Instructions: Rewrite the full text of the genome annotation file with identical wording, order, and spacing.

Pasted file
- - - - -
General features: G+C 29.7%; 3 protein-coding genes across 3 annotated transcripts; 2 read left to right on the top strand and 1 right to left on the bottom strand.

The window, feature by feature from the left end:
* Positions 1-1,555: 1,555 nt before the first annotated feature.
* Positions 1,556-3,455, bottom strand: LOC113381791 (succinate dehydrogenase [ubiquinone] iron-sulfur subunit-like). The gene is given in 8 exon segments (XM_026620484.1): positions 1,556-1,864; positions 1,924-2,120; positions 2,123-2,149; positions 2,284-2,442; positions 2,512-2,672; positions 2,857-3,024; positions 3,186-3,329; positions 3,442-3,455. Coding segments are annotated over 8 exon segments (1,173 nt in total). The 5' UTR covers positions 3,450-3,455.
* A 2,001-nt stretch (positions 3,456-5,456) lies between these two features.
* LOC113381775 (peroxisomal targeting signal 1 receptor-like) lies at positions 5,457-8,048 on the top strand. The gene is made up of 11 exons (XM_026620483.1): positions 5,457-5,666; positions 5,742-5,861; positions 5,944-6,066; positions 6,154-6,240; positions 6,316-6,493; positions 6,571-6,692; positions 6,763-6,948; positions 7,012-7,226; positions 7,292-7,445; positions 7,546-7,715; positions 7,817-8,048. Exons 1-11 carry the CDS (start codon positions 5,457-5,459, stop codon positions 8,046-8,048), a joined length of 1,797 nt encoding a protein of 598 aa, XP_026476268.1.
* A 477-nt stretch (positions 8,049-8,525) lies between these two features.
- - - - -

General features: G+C 29.7%; 3 protein-coding genes across 3 annotated transcripts; 2 read left to right on the top strand and 1 right to left on the bottom strand.

The window, feature by feature from the left end:
* Positions 1-1,555: 1,555 nt before the first annotated feature.
* Positions 1,556-3,455, bottom strand: LOC113381791 (succinate dehydrogenase [ubiquinone] iron-sulfur subunit-like). The gene is given in 8 exon segments (XM_026620484.1): positions 1,556-1,864; positions 1,924-2,120; positions 2,123-2,149; positions 2,284-2,442; positions 2,512-2,672; positions 2,857-3,024; positions 3,186-3,329; positions 3,442-3,455. Coding segments are annotated over 8 exon segments (1,173 nt in total). The 5' UTR covers positions 3,450-3,455.
* A 2,001-nt stretch (positions 3,456-5,456) lies between these two features.
* LOC113381775 (peroxisomal targeting signal 1 receptor-like) lies at positions 5,457-8,048 on the top strand. The gene is made up of 11 exons (XM_026620483.1): positions 5,457-5,666; positions 5,742-5,861; positions 5,944-6,066; positions 6,154-6,240; positions 6,316-6,493; positions 6,571-6,692; positions 6,763-6,948; positions 7,012-7,226; positions 7,292-7,445; positions 7,546-7,715; positions 7,817-8,048. Exons 1-11 carry the CDS (start codon positions 5,457-5,459, stop codon positions 8,046-8,048), a joined length of 1,797 nt encoding a protein of 598 aa, XP_026476268.1.
* A 477-nt stretch (positions 8,049-8,525) lies between these two features.